Are American students merely coddled, or are they instead aptly confident? Perhaps instead of being hobbled by a mathematical deficit, our kids are instead empowered by a superabundance of hopeful freedom that allows them to dare big things.
What if school reformers were open about their errors in fact and their misleading use of language? How would reformers fare if their facts were truly held up to scrutiny?
Preparation for college and career has begun to feel more and more like "preparation to make yourself useful to future corporate employers."
I watched many of my peers become demoralized and angry about school, frustrated with their learning that they thought wasn't being measured by testing, and struggling with the feeling that they no longer meant anything to the school as a person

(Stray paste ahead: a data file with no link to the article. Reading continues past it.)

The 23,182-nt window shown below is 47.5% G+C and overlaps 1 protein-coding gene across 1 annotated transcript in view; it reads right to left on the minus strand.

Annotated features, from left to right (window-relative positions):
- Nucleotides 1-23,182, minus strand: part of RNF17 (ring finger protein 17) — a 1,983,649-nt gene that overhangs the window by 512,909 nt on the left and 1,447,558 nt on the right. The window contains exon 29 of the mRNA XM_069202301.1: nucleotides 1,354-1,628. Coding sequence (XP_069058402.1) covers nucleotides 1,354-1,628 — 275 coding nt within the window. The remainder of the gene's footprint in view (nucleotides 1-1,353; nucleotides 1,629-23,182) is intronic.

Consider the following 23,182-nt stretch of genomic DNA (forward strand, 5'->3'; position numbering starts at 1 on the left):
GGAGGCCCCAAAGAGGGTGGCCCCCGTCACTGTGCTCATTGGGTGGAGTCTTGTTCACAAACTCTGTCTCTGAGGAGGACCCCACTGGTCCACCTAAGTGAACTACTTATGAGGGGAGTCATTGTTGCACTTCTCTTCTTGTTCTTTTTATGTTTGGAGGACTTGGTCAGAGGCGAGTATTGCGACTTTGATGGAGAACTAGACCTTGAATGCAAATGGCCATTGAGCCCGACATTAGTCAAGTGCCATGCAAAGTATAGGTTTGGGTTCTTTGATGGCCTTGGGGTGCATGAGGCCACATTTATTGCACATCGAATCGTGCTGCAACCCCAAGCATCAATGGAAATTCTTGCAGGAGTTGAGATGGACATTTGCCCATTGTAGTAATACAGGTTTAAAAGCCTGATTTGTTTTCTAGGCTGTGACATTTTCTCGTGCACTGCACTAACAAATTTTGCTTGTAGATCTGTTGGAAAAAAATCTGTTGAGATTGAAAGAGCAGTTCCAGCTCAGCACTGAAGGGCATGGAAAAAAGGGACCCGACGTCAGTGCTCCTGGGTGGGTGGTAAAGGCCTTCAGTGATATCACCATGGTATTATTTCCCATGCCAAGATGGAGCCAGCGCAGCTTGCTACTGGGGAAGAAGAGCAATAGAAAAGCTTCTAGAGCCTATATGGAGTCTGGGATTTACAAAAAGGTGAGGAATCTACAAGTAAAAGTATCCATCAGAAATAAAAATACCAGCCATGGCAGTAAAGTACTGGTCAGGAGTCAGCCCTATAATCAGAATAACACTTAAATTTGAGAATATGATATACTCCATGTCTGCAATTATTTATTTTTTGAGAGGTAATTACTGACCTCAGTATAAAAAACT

Here we are beginning to see the ways in which grading technology may be shaping the tests, and the very way we ask students to show how they are applying the skills they have learned.
It takes a lot of grit to be brazen enough to claim that the E4E's paper does anything other than use the words "True Grit" over and over, as it displays colorful photographs of attractive teachers and students, and state-of-the-art graphics to promote its agenda.
Common Core "close reading" lessons like this one on "The Gettysburg Address" completely miss the significance of African American troops fighting and dying for this "new birth of freedom.
The Common Core standards say, "Here's what you must prove you're accomplishing." If you tell your students that you expect them to study and learn the chapter about Torquemada and 15th Century Spain, they know there's a test coming.
The fiasco begins with a grand idea, planned with a bold vision. People set their sights on a goal beyond any they have ever achieved before.
There is a deeper principle at stake here. Standards developed in secret without the active participation of K12 educators, parents, students and experts from the start are not acceptable or legitimate.